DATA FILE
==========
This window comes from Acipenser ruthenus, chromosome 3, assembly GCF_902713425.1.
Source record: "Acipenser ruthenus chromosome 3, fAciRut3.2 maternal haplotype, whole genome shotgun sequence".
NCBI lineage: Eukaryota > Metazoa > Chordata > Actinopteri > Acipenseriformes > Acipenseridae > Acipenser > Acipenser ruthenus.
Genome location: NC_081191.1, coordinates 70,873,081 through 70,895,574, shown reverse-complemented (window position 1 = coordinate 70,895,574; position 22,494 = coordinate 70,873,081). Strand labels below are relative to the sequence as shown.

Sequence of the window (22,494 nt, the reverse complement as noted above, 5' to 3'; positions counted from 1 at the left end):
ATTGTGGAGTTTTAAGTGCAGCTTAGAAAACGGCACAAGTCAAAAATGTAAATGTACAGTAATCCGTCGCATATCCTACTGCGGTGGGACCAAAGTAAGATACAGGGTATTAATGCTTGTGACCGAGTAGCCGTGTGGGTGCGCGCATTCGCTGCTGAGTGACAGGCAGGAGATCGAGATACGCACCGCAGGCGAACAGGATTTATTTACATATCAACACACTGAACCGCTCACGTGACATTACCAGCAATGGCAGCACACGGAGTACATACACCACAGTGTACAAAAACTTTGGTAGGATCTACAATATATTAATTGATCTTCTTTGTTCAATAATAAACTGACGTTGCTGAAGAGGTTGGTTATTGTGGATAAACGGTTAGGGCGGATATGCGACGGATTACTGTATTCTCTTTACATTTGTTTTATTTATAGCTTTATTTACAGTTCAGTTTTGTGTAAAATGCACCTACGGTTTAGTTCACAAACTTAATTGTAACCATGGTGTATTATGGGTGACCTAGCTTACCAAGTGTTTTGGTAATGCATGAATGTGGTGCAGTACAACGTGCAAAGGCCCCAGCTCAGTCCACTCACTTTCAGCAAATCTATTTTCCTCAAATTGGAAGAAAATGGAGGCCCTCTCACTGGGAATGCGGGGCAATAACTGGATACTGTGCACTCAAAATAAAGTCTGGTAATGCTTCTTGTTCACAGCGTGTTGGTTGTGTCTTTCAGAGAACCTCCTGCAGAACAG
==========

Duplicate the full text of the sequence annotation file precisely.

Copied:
This window comes from Acipenser ruthenus, chromosome 3, assembly GCF_902713425.1.
Source record: "Acipenser ruthenus chromosome 3, fAciRut3.2 maternal haplotype, whole genome shotgun sequence".
NCBI lineage: Eukaryota > Metazoa > Chordata > Actinopteri > Acipenseriformes > Acipenseridae > Acipenser > Acipenser ruthenus.
Genome location: NC_081191.1, coordinates 70,873,081 through 70,895,574, shown reverse-complemented (window position 1 = coordinate 70,895,574; position 22,494 = coordinate 70,873,081). Strand labels below are relative to the sequence as shown.

Sequence of the window (22,494 nt, the reverse complement as noted above, 5' to 3'; positions counted from 1 at the left end):
ATTGTGGAGTTTTAAGTGCAGCTTAGAAAACGGCACAAGTCAAAAATGTAAATGTACAGTAATCCGTCGCATATCCTACTGCGGTGGGACCAAAGTAAGATACAGGGTATTAATGCTTGTGACCGAGTAGCCGTGTGGGTGCGCGCATTCGCTGCTGAGTGACAGGCAGGAGATCGAGATACGCACCGCAGGCGAACAGGATTTATTTACATATCAACACACTGAACCGCTCACGTGACATTACCAGCAATGGCAGCACACGGAGTACATACACCACAGTGTACAAAAACTTTGGTAGGATCTACAATATATTAATTGATCTTCTTTGTTCAATAATAAACTGACGTTGCTGAAGAGGTTGGTTATTGTGGATAAACGGTTAGGGCGGATATGCGACGGATTACTGTATTCTCTTTACATTTGTTTTATTTATAGCTTTATTTACAGTTCAGTTTTGTGTAAAATGCACCTACGGTTTAGTTCACAAACTTAATTGTAACCATGGTGTATTATGGGTGACCTAGCTTACCAAGTGTTTTGGTAATGCATGAATGTGGTGCAGTACAACGTGCAAAGGCCCCAGCTCAGTCCACTCACTTTCAGCAAATCTATTTTCCTCAAATTGGAAGAAAATGGAGGCCCTCTCACTGGGAATGCGGGGCAATAACTGGATACTGTGCACTCAAAATAAAGTCTGGTAATGCTTCTTGTTCACAGCGTGTTGGTTGTGTCTTTCAGAGAACCTCCTGCAGAACAG